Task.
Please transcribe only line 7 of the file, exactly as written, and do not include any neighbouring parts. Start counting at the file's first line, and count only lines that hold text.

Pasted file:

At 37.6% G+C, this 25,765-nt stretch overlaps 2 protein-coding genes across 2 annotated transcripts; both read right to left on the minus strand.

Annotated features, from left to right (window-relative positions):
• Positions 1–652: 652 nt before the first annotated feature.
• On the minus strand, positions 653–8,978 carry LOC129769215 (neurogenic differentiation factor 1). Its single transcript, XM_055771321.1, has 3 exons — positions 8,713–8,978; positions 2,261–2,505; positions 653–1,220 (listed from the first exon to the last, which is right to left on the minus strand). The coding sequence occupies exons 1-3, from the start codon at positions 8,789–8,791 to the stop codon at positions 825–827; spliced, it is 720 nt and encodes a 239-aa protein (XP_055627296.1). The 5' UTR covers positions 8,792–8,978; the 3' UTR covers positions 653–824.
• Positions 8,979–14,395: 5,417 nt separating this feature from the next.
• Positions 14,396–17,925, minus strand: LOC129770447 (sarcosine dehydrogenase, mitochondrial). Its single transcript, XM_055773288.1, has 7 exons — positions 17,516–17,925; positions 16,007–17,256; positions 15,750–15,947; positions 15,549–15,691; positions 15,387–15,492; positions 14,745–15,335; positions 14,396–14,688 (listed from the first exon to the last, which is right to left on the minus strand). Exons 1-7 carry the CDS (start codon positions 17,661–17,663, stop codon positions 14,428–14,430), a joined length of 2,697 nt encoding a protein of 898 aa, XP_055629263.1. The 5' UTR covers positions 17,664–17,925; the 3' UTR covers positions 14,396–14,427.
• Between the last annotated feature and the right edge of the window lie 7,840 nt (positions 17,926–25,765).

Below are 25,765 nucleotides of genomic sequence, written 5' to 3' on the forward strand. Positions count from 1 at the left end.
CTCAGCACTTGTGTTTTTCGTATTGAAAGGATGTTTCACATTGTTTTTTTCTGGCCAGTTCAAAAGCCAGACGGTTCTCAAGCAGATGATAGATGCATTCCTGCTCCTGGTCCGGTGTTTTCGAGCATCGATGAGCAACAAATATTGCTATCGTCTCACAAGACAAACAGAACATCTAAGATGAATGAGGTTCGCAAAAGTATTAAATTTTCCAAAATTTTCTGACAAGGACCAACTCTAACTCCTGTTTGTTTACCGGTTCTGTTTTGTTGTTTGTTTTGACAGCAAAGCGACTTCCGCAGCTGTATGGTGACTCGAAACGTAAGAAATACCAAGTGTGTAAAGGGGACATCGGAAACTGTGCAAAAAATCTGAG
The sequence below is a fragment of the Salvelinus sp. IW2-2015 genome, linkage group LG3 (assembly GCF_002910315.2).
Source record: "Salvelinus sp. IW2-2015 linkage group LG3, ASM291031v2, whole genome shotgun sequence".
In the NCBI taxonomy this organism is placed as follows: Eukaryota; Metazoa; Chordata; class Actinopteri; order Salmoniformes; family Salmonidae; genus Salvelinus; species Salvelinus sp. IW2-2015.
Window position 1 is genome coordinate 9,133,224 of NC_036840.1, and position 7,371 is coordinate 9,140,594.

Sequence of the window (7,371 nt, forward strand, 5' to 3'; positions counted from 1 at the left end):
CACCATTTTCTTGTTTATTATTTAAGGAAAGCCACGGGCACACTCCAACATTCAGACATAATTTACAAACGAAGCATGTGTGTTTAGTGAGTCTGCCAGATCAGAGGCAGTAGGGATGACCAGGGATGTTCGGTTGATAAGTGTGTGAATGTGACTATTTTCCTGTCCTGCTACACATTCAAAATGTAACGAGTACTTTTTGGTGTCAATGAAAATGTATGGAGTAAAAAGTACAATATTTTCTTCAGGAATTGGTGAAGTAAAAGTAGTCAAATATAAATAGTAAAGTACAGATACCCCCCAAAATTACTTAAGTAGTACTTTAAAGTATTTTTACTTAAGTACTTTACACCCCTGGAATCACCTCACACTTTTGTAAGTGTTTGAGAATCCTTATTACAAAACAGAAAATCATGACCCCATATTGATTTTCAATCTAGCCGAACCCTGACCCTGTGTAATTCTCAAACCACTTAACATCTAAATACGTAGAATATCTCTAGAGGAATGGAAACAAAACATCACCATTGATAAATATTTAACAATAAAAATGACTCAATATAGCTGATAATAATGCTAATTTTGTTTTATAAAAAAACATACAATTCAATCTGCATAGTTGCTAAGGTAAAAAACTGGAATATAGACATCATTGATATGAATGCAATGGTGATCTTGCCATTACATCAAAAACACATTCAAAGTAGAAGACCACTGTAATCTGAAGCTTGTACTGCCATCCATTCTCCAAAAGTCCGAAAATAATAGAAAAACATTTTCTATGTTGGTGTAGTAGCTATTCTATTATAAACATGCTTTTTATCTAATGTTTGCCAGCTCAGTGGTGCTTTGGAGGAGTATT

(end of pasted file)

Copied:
• Between the last annotated feature and the right edge of the window lie 7,840 nt (positions 17,926–25,765).